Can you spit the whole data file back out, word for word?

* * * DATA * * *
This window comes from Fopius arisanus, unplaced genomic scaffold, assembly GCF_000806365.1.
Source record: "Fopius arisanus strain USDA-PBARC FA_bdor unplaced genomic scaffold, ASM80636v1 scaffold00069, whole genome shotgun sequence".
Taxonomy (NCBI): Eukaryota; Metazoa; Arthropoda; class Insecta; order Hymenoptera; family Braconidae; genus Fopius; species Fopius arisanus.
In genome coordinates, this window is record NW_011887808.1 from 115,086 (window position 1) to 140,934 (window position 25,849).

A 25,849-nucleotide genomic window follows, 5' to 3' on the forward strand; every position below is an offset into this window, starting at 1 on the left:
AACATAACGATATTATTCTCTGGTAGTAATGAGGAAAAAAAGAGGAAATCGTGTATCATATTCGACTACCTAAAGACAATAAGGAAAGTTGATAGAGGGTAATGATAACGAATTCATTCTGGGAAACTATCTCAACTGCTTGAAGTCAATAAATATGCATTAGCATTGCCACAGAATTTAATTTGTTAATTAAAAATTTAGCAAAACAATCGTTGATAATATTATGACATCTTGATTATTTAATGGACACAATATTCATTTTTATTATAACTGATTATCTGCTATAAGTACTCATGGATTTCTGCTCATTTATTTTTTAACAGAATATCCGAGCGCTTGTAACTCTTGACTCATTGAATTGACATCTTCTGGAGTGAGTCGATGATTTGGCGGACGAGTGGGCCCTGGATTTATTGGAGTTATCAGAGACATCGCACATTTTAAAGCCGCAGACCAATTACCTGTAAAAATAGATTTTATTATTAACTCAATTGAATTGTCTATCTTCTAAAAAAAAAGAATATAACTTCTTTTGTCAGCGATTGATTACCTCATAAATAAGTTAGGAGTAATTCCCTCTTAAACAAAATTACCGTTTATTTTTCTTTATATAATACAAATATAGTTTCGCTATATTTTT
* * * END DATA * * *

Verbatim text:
This window comes from Fopius arisanus, unplaced genomic scaffold, assembly GCF_000806365.1.
Source record: "Fopius arisanus strain USDA-PBARC FA_bdor unplaced genomic scaffold, ASM80636v1 scaffold00069, whole genome shotgun sequence".
Taxonomy (NCBI): Eukaryota; Metazoa; Arthropoda; class Insecta; order Hymenoptera; family Braconidae; genus Fopius; species Fopius arisanus.
In genome coordinates, this window is record NW_011887808.1 from 115,086 (window position 1) to 140,934 (window position 25,849).

A 25,849-nucleotide genomic window follows, 5' to 3' on the forward strand; every position below is an offset into this window, starting at 1 on the left:
AACATAACGATATTATTCTCTGGTAGTAATGAGGAAAAAAAGAGGAAATCGTGTATCATATTCGACTACCTAAAGACAATAAGGAAAGTTGATAGAGGGTAATGATAACGAATTCATTCTGGGAAACTATCTCAACTGCTTGAAGTCAATAAATATGCATTAGCATTGCCACAGAATTTAATTTGTTAATTAAAAATTTAGCAAAACAATCGTTGATAATATTATGACATCTTGATTATTTAATGGACACAATATTCATTTTTATTATAACTGATTATCTGCTATAAGTACTCATGGATTTCTGCTCATTTATTTTTTAACAGAATATCCGAGCGCTTGTAACTCTTGACTCATTGAATTGACATCTTCTGGAGTGAGTCGATGATTTGGCGGACGAGTGGGCCCTGGATTTATTGGAGTTATCAGAGACATCGCACATTTTAAAGCCGCAGACCAATTACCTGTAAAAATAGATTTTATTATTAACTCAATTGAATTGTCTATCTTCTAAAAAAAAAGAATATAACTTCTTTTGTCAGCGATTGATTACCTCATAAATAAGTTAGGAGTAATTCCCTCTTAAACAAAATTACCGTTTATTTTTCTTTATATAATACAAATATAGTTTCGCTATATTTTT